Fiction > Harvard Classics > Ivan Turgenev > A House of Gentlefolk > Chapter XXXIII
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Ivan Turgenev (1818–1883).  A House of Gentlefolk.
The Harvard Classics Shelf of Fiction.  1917.
  
Chapter XXXIII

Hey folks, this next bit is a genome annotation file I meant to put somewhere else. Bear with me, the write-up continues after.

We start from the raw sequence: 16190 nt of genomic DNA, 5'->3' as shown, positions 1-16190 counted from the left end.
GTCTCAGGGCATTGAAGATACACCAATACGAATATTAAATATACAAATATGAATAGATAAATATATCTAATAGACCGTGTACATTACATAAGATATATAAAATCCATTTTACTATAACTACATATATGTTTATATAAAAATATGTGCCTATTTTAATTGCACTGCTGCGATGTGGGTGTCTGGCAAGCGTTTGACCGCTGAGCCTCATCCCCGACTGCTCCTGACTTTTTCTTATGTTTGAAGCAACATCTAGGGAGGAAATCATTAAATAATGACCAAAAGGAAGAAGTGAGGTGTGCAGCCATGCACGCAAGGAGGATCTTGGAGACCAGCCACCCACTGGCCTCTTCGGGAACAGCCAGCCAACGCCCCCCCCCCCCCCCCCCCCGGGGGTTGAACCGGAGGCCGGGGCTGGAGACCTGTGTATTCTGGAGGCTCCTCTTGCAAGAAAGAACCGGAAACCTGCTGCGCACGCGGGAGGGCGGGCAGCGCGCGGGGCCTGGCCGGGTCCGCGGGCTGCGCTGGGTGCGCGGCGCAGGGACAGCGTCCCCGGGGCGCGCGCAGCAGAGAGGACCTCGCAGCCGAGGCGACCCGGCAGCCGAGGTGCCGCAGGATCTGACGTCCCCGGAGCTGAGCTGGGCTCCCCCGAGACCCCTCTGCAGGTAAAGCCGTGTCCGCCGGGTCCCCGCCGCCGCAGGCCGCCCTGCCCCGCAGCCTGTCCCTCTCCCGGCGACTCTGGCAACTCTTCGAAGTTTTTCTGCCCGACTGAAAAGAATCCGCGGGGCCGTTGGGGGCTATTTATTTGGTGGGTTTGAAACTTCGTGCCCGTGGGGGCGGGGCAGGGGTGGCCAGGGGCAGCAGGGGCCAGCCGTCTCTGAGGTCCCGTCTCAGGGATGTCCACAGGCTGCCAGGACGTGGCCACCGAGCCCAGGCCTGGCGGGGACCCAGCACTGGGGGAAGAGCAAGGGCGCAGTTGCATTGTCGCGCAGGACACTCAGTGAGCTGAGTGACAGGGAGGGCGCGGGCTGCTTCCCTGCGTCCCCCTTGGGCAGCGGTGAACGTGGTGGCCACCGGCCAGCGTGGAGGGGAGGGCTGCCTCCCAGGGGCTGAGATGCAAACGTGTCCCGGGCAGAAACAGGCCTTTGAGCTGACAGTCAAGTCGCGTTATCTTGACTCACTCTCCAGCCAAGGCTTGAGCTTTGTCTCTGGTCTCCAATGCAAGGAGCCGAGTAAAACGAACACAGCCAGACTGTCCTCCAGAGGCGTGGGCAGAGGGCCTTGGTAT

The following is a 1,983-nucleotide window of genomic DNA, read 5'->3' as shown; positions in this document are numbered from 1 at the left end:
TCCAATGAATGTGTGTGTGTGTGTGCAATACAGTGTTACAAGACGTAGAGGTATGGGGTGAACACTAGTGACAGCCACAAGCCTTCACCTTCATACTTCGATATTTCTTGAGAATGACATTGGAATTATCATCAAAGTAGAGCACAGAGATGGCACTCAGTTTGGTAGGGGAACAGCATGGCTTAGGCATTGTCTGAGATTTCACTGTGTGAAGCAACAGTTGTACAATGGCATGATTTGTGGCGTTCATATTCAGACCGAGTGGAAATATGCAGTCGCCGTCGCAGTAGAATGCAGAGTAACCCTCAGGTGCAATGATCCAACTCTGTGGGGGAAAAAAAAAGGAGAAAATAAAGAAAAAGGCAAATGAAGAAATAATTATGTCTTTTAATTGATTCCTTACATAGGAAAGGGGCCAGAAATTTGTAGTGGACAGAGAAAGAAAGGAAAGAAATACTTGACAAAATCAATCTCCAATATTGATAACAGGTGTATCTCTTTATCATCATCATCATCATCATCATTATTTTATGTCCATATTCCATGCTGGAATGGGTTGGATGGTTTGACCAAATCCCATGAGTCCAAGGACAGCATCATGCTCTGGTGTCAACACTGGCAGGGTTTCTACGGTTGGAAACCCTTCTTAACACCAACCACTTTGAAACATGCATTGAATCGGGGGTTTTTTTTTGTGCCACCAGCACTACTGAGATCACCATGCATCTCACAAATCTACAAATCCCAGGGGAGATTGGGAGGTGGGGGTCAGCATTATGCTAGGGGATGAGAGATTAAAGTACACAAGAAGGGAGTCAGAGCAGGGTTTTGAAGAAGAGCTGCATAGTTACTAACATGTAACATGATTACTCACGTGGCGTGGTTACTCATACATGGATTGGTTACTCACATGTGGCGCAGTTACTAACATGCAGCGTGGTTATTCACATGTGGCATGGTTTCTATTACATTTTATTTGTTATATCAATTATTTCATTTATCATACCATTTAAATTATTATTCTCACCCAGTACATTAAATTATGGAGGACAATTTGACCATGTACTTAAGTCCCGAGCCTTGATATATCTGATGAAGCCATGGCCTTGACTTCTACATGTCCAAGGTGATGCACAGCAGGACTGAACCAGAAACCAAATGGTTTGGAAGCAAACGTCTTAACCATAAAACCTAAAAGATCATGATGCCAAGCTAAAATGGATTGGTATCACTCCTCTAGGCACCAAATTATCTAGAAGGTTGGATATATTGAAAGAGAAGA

ONE day Lavretsky, according to his habit, was at the Kalitins’. After an exhaustingly hot day, such a lovely evening had set in that Marya Dmitrievna, in spite of her aversion to a draught, ordered all the windows and doors into the garden to be thrown open, and declared that she would not play cards, that it was a sin to play cards in such weather, and one ought to enjoy nature. Panshin was the only guest. He was stimulated by the beauty of the evening, and conscious of a flood of artistic sensations, but he did not care to sing before Lavretsky, so he fell to reading poetry; he read aloud well, but too self-consciously and with unnecessary refinements, a few poems of Lermontov (Pushkin had not then come into fashion again). Then suddenly, as though ashamed of his enthusiasm, began, à propos of the well-known poem, ‘A Reverie,’ to attack and fall foul of the younger generation. While doing so he did not lose the opportunity of expounding how he would change everything after his own fashion, if the power were in his hands. ‘Russia,’ he said, ‘has fallen behind Europe; we must catch her up. It is maintained that we are young—that’s nonsense. Moreover we have no inventiveness: Homakov himself admits that we have not even invented mouse-traps. Consequently, whether we will or no, we must borrow from others. We are sick, Lermontov says—I agree with him. But we are sick from having only half become Europeans, we must take a hair of the dog that bit us (‘le cadastre,’ thought Lavretsky). ‘The best heads, les meilleures tâtes,’ he continued, ‘among us have long been convinced of it. All peoples are essentially alike; only introduce among them good institutions, and the thing is done. Of course there may be adaptation to the existing national life; that is our affair—the affair of the official (he almost said “governing”) class. But in case of need don’t be uneasy. The institutions will transform the life itself.’ Marya Dmitrievna most feelingly assented to all Panshin said. ‘What a clever man,’ she thought, ‘is talking in my drawing-room!’ Lisa sat in silence leaning back against the window; Lavretsky too was silent. Marfa Timofyevna, playing cards with her old friend in the corner, muttered something to herself. Panshin walked up and down the room, and spoke eloquently, but with secret exasperation. It seemed as if he were abusing not a whole generation but a few people known to him. In a great lilacbush in the Kalitins’ garden a nightingale had built its nest; its first evening notes filled the pauses of the eloquent speech; the first stars were beginning to shine in the rosy sky over the motionless tops of the limes. Lavretsky got up and began to answer Panshin; an argument sprang up. Lavretsky championed the youth and the independence of Russia; he was ready to throw over himself and his generation, but he stood up for the new men, their convictions and desires. Panshin answered sharply and irritably. He maintained that the intelligent people ought to change everything, and was at last even brought to the point of forgetting his position as a kammer-yunker, and his career as an official, and calling Lavretsky an antiquated conservative, even hinting—very remotely it is true—at his dubious position in society. Lavretsky did not lose his temper. He did not raise his voice (he recollected that Mihalevitch too had called him antiquated but an antiquated Voltairean), and calmly proceeded to refute Panshin at all points. He proved to him the impracticability of sudden leaps and reforms from above, founded neither on knowledge of the mother-country, nor on any genuine faith in any ideal, even a negative one. He brought forward his own education as an example, and demanded before all things a recognition of the true spirit of the people and submission to it, without which even a courageous combat against error is impossible. Finally he admitted the reproach—well-deserved as he thought—of reckless waste of time and strength.   1